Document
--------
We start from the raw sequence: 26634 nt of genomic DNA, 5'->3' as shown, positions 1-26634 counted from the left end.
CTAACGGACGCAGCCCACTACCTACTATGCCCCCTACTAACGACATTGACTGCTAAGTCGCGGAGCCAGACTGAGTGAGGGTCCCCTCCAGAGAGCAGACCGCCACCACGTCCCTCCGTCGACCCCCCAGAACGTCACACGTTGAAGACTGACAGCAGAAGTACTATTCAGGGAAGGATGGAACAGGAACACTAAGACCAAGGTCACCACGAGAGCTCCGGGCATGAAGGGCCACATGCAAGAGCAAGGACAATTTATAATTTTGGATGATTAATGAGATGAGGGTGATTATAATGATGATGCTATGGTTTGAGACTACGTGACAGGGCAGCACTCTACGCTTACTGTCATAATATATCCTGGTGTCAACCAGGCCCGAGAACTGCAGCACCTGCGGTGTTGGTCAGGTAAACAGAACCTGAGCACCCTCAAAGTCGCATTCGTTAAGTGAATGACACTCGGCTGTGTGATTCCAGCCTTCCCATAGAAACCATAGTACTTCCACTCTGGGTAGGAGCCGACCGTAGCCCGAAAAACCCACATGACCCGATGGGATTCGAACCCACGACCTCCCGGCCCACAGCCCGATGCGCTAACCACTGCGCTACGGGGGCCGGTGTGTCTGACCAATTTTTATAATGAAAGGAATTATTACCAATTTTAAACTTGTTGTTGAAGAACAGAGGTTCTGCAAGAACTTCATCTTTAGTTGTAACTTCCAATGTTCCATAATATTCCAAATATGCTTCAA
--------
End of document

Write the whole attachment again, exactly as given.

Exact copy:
We start from the raw sequence: 26634 nt of genomic DNA, 5'->3' as shown, positions 1-26634 counted from the left end.
CTAACGGACGCAGCCCACTACCTACTATGCCCCCTACTAACGACATTGACTGCTAAGTCGCGGAGCCAGACTGAGTGAGGGTCCCCTCCAGAGAGCAGACCGCCACCACGTCCCTCCGTCGACCCCCCAGAACGTCACACGTTGAAGACTGACAGCAGAAGTACTATTCAGGGAAGGATGGAACAGGAACACTAAGACCAAGGTCACCACGAGAGCTCCGGGCATGAAGGGCCACATGCAAGAGCAAGGACAATTTATAATTTTGGATGATTAATGAGATGAGGGTGATTATAATGATGATGCTATGGTTTGAGACTACGTGACAGGGCAGCACTCTACGCTTACTGTCATAATATATCCTGGTGTCAACCAGGCCCGAGAACTGCAGCACCTGCGGTGTTGGTCAGGTAAACAGAACCTGAGCACCCTCAAAGTCGCATTCGTTAAGTGAATGACACTCGGCTGTGTGATTCCAGCCTTCCCATAGAAACCATAGTACTTCCACTCTGGGTAGGAGCCGACCGTAGCCCGAAAAACCCACATGACCCGATGGGATTCGAACCCACGACCTCCCGGCCCACAGCCCGATGCGCTAACCACTGCGCTACGGGGGCCGGTGTGTCTGACCAATTTTTATAATGAAAGGAATTATTACCAATTTTAAACTTGTTGTTGAAGAACAGAGGTTCTGCAAGAACTTCATCTTTAGTTGTAACTTCCAATGTTCCATAATATTCCAAATATGCTTCAA